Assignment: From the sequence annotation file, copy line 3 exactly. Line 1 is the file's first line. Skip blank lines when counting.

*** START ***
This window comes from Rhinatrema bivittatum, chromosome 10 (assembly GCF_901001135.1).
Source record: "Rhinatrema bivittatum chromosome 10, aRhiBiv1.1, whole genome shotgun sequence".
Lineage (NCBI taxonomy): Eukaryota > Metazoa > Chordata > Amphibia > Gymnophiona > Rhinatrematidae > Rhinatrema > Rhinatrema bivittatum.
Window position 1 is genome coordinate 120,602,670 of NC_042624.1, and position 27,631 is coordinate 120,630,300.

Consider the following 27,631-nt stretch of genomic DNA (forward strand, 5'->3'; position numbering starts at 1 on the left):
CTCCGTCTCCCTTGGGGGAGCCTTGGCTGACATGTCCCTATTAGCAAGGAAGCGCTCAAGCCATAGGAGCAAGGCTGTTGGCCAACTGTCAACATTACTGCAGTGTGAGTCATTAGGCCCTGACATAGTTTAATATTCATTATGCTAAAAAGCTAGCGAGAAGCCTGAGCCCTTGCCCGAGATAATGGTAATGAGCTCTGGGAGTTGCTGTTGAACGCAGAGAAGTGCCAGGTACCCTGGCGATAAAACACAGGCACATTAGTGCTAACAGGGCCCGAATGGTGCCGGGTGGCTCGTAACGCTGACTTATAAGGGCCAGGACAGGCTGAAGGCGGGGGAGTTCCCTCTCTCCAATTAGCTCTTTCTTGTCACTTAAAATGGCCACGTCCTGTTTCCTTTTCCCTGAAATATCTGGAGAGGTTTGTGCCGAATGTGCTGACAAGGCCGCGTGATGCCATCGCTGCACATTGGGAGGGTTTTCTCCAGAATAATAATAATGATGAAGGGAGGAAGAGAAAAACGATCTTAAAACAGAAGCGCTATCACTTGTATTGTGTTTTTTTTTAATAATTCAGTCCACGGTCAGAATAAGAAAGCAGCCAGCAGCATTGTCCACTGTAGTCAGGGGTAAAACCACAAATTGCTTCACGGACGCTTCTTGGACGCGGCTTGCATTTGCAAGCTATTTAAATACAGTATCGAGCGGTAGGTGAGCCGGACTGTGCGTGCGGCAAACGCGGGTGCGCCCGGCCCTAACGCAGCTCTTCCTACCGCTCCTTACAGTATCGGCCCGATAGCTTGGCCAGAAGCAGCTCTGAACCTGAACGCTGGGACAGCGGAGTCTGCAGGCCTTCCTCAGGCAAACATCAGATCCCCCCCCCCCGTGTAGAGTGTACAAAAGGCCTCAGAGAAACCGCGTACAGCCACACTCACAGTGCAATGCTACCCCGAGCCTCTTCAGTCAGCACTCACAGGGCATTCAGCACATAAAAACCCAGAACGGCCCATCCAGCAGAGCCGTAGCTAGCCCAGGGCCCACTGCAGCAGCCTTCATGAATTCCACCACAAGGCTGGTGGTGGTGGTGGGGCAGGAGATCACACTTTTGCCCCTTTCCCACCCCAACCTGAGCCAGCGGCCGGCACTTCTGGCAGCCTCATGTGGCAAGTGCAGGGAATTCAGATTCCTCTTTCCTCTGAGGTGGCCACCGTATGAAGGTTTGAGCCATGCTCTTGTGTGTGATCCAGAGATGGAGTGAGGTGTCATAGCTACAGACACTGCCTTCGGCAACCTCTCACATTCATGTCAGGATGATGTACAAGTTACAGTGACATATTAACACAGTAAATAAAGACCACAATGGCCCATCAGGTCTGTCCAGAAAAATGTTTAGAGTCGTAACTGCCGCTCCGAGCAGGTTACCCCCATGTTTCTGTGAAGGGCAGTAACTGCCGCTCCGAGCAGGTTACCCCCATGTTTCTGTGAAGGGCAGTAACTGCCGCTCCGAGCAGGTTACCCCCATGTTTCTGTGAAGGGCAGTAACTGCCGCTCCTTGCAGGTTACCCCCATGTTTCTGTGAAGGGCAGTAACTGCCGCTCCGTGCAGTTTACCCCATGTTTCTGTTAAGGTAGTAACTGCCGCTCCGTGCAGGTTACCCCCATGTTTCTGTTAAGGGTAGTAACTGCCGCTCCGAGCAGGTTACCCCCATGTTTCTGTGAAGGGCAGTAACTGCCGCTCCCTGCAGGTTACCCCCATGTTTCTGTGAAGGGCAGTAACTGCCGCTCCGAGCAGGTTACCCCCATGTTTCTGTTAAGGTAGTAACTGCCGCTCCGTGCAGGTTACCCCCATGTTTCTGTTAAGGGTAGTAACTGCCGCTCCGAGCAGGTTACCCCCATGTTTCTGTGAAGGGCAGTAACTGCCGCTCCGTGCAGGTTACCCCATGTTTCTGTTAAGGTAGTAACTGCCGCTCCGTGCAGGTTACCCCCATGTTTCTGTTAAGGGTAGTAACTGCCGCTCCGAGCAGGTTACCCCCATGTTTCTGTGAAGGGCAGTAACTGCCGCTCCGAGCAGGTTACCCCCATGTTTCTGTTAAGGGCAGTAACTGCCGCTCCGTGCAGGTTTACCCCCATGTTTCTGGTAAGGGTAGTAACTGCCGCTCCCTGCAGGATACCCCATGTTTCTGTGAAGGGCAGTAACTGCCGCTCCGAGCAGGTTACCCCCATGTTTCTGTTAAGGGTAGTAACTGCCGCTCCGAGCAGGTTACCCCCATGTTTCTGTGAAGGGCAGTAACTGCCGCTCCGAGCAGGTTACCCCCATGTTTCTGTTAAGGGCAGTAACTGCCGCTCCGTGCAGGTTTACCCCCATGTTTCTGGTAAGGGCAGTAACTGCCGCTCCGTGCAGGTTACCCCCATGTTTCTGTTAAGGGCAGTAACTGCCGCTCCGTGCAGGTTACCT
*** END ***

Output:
Lineage (NCBI taxonomy): Eukaryota > Metazoa > Chordata > Amphibia > Gymnophiona > Rhinatrematidae > Rhinatrema > Rhinatrema bivittatum.